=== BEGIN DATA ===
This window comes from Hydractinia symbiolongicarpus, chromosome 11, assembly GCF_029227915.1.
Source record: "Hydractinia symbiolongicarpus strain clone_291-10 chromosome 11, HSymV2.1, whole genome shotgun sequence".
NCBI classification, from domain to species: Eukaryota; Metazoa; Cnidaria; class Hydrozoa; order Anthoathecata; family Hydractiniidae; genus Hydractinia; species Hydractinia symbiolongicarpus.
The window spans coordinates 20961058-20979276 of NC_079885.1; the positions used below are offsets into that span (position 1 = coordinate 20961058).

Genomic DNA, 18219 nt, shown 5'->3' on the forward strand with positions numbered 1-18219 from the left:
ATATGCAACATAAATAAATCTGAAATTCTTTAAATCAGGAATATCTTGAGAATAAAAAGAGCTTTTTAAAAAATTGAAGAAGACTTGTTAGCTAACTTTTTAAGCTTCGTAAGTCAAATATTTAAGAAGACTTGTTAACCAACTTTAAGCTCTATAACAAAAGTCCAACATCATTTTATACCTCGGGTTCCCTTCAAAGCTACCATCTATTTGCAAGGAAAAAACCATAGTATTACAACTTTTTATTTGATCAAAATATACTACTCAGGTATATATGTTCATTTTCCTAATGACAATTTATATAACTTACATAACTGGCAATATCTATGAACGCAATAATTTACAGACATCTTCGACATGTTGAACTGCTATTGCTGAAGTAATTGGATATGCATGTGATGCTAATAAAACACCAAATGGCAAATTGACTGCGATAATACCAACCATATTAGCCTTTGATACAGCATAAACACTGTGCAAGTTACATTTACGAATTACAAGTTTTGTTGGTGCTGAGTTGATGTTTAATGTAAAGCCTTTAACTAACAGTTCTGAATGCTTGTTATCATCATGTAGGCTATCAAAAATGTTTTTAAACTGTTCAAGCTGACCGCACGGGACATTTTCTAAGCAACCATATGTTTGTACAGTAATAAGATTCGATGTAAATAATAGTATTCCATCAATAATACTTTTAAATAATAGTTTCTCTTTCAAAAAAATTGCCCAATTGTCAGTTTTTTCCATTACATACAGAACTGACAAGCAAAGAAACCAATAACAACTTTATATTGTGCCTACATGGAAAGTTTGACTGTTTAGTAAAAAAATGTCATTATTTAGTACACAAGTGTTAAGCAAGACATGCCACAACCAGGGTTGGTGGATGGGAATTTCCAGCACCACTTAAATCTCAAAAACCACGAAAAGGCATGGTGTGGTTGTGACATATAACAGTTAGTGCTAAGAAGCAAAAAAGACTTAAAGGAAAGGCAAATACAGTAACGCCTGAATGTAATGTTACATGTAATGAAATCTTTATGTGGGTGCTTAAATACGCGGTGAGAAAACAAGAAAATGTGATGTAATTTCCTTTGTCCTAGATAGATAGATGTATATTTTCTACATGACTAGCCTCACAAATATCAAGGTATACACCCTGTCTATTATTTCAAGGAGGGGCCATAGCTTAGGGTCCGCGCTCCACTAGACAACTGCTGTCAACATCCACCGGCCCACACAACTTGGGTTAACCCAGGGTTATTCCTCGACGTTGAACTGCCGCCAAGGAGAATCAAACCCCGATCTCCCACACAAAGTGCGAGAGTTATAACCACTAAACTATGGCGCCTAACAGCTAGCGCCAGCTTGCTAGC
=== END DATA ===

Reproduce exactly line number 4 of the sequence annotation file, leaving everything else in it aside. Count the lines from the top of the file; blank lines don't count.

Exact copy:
The window spans coordinates 20961058-20979276 of NC_079885.1; the positions used below are offsets into that span (position 1 = coordinate 20961058).